My Favorite Holiday
Thanksgiving is my favorite holiday.
It tops Christmas. I've been thinking about holidays--and I plan to post a rant about them on Eat Our Brains tomorrow, about how holidays have become a kind of financial and emotional marathon. I supposed for some people, Thanksgiving is a holiday that fills them with apprehension. There are lots of articles about how to cook for Thanksgiving without losing your mind. For me, the cooking part is not a big deal. And once that expectation is removed, Thanksgiving is a holiday of low or no expectations.
Christmas is fraught with expectations. As is Valentines Day, and increasingly, Halloween. But Christmas most of all. They were putting Christmas decorations up in the seasonal aisle of the grocery on November 1. Pulling bags of candy and replacing them with Christmas ornaments and St Nicks. (The seasonal aisle is the aisle of the grocery where in the summer you can find plastic plates and cups, squirt guns and sunblock, in August that is replaced by back to school stuff. At Easter, it's where the Easter baskets and candies are.) November 1 to December 25 is almost two months. Two months to worry about making a clever wreath out of a coat hanger (above) and the $10 gift exchange at work.
When Adam was a teenager and had discovered irony big time, he used to say at every Christmas, 'This is the best Christmas, ever.' It's a line from a thousand Christmas sit com episodes. And it sums up a lot about Christmas (and Hannukah, which is being dragged into the frenzy. Hannukah used to be a minor holiday, you know. But proximity to the consumer extravaganza that is Christmas has inflated it all out of historical proportion.)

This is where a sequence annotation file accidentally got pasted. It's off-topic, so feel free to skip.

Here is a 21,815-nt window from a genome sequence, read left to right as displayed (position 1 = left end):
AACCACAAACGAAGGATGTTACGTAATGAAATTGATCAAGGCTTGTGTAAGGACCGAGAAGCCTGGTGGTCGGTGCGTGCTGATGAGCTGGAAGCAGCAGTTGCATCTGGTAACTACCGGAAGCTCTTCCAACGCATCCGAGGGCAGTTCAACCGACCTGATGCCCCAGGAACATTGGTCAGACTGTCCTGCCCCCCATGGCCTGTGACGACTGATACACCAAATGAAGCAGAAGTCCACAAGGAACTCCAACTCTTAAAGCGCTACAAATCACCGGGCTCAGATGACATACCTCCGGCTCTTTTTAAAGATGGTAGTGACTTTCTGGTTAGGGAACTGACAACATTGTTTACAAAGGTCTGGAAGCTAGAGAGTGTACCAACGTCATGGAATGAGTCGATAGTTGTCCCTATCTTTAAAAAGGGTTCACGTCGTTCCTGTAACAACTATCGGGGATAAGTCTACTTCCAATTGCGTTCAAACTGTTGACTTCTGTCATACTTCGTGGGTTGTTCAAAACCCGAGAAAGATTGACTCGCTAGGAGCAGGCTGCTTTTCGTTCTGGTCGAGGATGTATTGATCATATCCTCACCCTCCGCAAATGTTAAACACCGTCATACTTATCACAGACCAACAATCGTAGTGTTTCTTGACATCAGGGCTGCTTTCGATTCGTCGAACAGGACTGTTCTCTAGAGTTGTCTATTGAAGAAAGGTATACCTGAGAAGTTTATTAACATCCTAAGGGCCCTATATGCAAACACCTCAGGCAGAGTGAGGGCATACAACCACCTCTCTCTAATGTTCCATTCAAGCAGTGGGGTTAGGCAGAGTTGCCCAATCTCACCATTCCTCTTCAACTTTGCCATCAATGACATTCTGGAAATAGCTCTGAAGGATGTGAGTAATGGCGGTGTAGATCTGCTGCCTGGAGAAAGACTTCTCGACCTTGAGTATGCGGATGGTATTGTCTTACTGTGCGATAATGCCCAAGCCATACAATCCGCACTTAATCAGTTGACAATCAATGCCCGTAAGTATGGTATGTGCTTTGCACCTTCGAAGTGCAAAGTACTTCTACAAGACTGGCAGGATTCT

Nobody ever says, 'This is the best Thanksgiving, ever.' Thanksgiving doesn't work that way. Thanksgiving is sort of like a Sunday family dinner just made bigger. Thanksgiving is the holiday where people travel the most. More than Christmas because for Christmas you have to schlep all those presents. Thanksgiving, you can just get an over-priced airline ticket and be somewhere. You sit around, eat and talk. People watch TV. There isn't an aisle of the grocery store devoted to Thanksgiving paraphernalia, just a couple of towers of aluminum foil roasting pans and a stack of tacky autumn-themed platters. I worry though. Places like Crate & Barrel are telling me how to do an Eco Friendly Thanksgiving. I have no problems with the concept of eco friendly, but when it's sold to me, I can see the thin wedge of commercialization creeping in. Pretty soon there will be rituals growing up around Thanksgiving. These rituals will involves more than buying a turkey and a can of cranberry sauce. They'll probably involve annoying hostess gifts, or special tableware or something.
But this Thanksgiving I'm going to have an Orphan Thanksgiving. I've invited people who, like me, are relatively new to Austin. We'll eat, sit around, watch TV. It will be low key. It will be great.